It's true mandating sick days will cost employers something, but it shouldn't have any kind of differential effect. That is, since the law will be universal, any business' competitors will be paying roughly the same (proportional) amount. And the sector where the legislation is likely to have the largest impact is in the service industry, which unlike manufacturing isn't subject to the same competitive pressures from globalization to reduce labor costs or outsource. Also, as noted, there's a significant cost to the existing regime in which sick workers come into work. a cost that could conceiveably be higher (or not much less) than the cost of paying sick workers to stay home.

From the political perspective, sick days are exactly the kind of broadly popular, progressive measure for economic justice that the Democrats should be prioritizing. Will it pass? The spokesperson for the Chamber of Commerce seems confident it will face a filibuster from Republicans in the Senate. Which is why it would seem the perfect kind of issue for evangelicals to flex their political muscle on. There's been a lot of noise recently about evangelicals broadening their political focus to include issues other than abortion and the gays. They could use sick days to show that it's not just talk. Caring for your sick kid is a family issue. Mandating sick days is a policy that is parent and family friendly in every sense of the word. The US Conference of Catholic bishops is supporting the legislation. Will the National Association of Evangelicals step up to the plate?

Biking with Rumsfeld

Last week, someone slipped New York Times reporters Michael R. Gordon and David S. Cloud the secret memo finished by Secretary of Defense Donald Rumsfeld just two days before he "resigned." It was the last in a flurry of famed Rumsfeldian "snowflakes" that have fluttered down upon the Pentagon these past years. This one, though, was "submitted" to the White House and clearly meant for the President's eyes. In it, the Secretary of Defense offered a veritable laundry list of possible policy adjustments in Iraq, adding up to what, according to Gordon and Cloud, is both an acknowledgement of failure and "a major course correction."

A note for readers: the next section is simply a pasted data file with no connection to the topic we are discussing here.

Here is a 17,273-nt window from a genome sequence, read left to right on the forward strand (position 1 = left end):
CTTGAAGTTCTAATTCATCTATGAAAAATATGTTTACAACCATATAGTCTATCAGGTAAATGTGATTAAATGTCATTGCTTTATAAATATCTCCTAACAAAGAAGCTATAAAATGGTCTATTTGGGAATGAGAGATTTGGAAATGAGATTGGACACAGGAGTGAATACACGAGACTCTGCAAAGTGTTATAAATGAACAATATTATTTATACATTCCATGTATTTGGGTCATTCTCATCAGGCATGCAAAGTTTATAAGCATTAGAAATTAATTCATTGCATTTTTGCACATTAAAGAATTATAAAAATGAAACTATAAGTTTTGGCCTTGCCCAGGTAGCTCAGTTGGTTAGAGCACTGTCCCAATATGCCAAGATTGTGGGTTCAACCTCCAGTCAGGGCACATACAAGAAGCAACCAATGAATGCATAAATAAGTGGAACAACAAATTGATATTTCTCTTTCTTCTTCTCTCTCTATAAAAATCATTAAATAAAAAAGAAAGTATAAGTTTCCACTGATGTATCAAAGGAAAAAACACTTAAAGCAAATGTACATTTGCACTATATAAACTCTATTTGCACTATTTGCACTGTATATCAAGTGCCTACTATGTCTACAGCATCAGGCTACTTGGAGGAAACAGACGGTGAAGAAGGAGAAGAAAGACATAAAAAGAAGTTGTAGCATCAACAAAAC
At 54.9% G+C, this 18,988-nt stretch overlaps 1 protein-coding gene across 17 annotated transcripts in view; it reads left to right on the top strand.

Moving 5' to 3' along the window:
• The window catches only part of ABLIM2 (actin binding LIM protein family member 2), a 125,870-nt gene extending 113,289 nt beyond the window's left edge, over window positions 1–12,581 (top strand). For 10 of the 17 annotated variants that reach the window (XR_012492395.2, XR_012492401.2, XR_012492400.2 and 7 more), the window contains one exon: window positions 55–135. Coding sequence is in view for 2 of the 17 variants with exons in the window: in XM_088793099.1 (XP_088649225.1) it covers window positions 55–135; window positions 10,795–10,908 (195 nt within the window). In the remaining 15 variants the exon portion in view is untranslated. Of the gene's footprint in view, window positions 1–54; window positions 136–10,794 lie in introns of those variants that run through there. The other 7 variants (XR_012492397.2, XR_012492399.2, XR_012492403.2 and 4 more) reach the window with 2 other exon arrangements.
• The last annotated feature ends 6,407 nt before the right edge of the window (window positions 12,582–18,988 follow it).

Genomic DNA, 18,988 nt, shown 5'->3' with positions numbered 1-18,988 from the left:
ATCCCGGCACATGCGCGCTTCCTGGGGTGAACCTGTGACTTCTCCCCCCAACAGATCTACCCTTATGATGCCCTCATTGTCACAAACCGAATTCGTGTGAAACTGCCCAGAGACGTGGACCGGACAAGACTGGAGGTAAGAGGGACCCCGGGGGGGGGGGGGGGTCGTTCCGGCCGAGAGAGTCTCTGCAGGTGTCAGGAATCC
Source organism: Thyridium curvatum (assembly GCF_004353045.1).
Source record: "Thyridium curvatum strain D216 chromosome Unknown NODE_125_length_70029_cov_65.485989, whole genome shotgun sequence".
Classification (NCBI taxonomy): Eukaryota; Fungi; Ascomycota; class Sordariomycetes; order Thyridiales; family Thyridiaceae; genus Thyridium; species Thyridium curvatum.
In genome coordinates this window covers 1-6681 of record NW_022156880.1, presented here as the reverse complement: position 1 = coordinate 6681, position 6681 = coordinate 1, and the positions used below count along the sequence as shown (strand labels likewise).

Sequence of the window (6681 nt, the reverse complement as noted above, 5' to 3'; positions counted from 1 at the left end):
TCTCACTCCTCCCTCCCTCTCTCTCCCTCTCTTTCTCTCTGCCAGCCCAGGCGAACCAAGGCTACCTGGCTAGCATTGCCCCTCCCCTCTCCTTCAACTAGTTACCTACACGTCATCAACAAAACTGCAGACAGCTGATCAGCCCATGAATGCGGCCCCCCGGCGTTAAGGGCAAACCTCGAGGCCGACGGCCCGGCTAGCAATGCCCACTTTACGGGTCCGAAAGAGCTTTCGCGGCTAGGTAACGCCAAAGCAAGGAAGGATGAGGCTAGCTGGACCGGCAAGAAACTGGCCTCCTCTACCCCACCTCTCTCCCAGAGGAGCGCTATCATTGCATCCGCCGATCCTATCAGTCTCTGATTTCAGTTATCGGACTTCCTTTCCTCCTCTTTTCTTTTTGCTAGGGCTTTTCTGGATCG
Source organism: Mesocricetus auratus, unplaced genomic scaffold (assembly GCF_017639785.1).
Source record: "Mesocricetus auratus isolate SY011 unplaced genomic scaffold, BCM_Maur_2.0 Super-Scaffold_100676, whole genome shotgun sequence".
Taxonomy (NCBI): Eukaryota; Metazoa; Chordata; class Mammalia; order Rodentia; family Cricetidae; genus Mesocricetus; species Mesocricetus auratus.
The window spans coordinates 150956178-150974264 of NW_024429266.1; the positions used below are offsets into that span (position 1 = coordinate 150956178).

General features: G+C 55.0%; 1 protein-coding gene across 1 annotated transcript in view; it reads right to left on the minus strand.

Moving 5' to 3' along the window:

Think of this last zany, only semi-coherent Rumsfeldian document--part of Washington's grim ongoing silly season over Iraq--as Rumsfeld's last stand. In it, he quite literally cycles (as in bicycles) back to the origins of the Bush administration's shredded Iraq policy. It is, in a pathetic sense, that policy stripped bare.

Here are just three last-stand aspects of the memo that have been largely or totally overlooked in most reporting:

1. "Begin modest withdrawals of U.S. and Coalition forces (start ‘taking our hand off the bicycle seat'), so Iraqis know they have to pull up their socks, step up and take responsibility for their country."

From the early, carefree, "stuff happens" period of the occupation comes the wonderfully patronizing image embedded in this mixed metaphor of a passage--though I suppose Iraqis perched on bike seats could indeed have crumpled socks. The image of the Iraqi (child) learning how to ride the bike of democracy--or whatever--with the American (parent) looming behind, hand steadying the seat, was already not just a neocolonial, but a neocon classic by the time the President used it back in May 2004. (In fact, in an even more infantilizing fashion, he spoke of taking the "training wheels" off the Iraqi bike.)